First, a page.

The Effect of Morality and Justice on Law Essay

859 Words 4 Pages
The Effect of Morality and Justice on Law

Over the years, the legal personnel of the English Legal System have tried to separate law from morality and justice. This has proven to be quite a hard task considering the fact that even the House of Lords judges allow their morals to influence their decisions on certain cases.

I think it is difficult to separate morality from law because most of the laws in Britain are an example of enacted morality, such as the law on manslaughter and murder, which echoes the commandment "Thou shalt not kill."

Separating justice from law is just as hard. The dictionary definition of justice is 'the normative idea of the proper outcome to a case.' People seem
…show more content…
Again they reflect the Ten Commandments. This is what many people will argue when told that morality is not the same as law.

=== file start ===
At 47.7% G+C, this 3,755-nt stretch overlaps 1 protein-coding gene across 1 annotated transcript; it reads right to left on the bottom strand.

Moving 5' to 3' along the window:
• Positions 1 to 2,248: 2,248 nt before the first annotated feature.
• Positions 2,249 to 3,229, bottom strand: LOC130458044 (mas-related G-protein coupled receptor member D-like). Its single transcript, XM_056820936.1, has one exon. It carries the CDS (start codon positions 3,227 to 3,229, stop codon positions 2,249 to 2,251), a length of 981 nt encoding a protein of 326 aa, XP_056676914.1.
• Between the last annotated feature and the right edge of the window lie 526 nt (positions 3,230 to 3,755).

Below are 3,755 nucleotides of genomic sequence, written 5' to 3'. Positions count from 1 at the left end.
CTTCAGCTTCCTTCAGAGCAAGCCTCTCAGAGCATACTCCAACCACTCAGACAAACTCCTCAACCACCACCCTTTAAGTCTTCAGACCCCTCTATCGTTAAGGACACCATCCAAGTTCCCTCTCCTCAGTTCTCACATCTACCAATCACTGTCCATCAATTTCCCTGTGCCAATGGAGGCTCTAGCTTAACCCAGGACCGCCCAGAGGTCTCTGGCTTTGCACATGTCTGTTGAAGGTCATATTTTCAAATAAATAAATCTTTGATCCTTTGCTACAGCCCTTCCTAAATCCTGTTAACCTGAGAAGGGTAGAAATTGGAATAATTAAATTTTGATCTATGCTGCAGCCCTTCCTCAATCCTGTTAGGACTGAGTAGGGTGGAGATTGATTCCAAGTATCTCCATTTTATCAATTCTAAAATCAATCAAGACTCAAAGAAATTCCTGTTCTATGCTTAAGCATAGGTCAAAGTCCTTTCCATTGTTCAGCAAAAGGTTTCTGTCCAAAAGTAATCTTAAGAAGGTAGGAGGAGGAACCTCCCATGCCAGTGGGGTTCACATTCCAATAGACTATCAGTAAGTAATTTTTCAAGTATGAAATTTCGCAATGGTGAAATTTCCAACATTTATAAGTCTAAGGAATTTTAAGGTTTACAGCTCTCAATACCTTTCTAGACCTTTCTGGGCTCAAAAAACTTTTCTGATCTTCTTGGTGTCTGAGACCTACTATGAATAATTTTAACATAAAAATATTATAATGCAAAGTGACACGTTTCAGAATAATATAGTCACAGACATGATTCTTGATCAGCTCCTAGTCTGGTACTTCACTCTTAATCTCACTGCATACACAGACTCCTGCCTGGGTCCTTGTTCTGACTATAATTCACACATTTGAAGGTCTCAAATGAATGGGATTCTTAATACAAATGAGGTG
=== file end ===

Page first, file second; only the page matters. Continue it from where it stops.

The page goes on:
Law is concerned with right and wrong, it restrains evil and protects good, isn't this what most people understand morality as? Obviously people aren't going to notice the difference between law and morality if morality is the foundation of many laws in our legal system. Even legal personnel allow their morals to influence them in cases, as was the case in 1993 of R v Brown. A group of adult men, having given their full consent, took part in sadomasochistic acts. Their case reached the House of Lords, where it was ruled that their behaviour was a breach of the criminal law of assault. Only three out of five agreed with the decision. One of the judges on the case, Lord Templeman, who noticeably agreed with Lord Devlin's way of thinking, stated that 'society needed to be protected against a cult of violence' and that it was 'uncivilised.' Another judge working alongside Lord Templeman, known as Lord Slynn disagreed and argued that there was nothing in the law saying these men had done wrong. He argued that the judges should think of the law and not of their feelings towards this particular subject. And so there you have it; morals cause conflict between judges during cases. It is

Related Documents